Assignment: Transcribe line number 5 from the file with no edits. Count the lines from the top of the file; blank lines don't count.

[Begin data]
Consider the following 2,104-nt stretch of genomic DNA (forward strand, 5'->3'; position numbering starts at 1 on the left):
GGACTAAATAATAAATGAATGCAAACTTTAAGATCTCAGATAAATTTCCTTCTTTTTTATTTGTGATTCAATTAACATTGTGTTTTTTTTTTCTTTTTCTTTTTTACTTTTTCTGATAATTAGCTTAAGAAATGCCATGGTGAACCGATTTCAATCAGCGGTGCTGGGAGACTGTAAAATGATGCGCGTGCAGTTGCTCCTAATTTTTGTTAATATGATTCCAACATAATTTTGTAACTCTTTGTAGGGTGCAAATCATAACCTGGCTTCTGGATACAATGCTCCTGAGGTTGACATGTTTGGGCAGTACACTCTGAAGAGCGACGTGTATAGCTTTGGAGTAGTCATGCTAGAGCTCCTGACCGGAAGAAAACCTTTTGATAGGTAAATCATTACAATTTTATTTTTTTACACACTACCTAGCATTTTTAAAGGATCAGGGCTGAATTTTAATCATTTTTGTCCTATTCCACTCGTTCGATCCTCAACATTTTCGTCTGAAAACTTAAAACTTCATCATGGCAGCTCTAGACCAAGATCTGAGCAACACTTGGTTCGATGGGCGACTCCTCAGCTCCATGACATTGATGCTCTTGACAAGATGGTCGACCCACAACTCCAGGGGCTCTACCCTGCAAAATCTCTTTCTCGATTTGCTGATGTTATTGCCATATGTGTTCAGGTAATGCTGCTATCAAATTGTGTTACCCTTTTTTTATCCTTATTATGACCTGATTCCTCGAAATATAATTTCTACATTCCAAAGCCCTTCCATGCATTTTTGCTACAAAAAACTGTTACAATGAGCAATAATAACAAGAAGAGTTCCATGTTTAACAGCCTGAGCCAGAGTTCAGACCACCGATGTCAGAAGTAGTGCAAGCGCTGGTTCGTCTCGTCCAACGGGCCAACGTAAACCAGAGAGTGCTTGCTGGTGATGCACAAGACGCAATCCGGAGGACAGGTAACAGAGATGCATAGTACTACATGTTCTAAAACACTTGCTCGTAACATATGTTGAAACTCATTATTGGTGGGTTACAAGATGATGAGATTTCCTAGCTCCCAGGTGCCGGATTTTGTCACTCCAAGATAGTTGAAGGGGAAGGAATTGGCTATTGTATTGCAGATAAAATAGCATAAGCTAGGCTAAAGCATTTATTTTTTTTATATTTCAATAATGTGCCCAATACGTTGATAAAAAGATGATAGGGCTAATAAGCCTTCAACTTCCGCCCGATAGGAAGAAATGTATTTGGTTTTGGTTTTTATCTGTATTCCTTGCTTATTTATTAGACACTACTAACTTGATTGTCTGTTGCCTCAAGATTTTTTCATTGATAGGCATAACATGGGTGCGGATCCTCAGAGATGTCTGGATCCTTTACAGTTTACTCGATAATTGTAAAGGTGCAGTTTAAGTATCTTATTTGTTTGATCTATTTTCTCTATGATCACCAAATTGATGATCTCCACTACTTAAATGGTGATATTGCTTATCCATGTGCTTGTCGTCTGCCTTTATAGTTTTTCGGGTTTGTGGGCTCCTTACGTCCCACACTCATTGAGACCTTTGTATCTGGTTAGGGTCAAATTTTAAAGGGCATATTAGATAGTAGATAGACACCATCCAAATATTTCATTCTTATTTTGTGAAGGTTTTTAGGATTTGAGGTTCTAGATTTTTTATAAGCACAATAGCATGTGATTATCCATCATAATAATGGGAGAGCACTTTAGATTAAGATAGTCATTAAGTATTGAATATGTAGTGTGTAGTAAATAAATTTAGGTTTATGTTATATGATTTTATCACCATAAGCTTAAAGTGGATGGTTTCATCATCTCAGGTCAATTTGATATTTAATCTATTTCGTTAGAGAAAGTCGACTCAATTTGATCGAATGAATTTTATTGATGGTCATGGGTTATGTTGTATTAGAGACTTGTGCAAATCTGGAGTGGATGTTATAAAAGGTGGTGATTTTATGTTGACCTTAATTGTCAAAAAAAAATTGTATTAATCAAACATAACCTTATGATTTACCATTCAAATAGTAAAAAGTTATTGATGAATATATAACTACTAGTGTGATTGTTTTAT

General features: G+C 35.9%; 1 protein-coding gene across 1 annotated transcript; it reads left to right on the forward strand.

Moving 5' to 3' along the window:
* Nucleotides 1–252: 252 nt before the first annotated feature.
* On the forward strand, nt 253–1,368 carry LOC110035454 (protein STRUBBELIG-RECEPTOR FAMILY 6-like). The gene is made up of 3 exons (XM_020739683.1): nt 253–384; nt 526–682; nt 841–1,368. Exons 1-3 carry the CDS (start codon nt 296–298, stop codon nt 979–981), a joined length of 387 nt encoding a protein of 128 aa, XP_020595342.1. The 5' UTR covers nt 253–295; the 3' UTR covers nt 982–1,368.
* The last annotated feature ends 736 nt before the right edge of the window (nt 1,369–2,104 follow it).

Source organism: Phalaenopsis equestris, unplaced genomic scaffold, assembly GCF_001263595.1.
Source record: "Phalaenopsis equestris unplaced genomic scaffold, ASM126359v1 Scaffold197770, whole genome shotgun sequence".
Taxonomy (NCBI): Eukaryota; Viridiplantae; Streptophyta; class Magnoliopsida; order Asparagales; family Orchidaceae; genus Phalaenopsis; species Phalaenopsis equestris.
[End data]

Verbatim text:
* Nucleotides 1–252: 252 nt before the first annotated feature.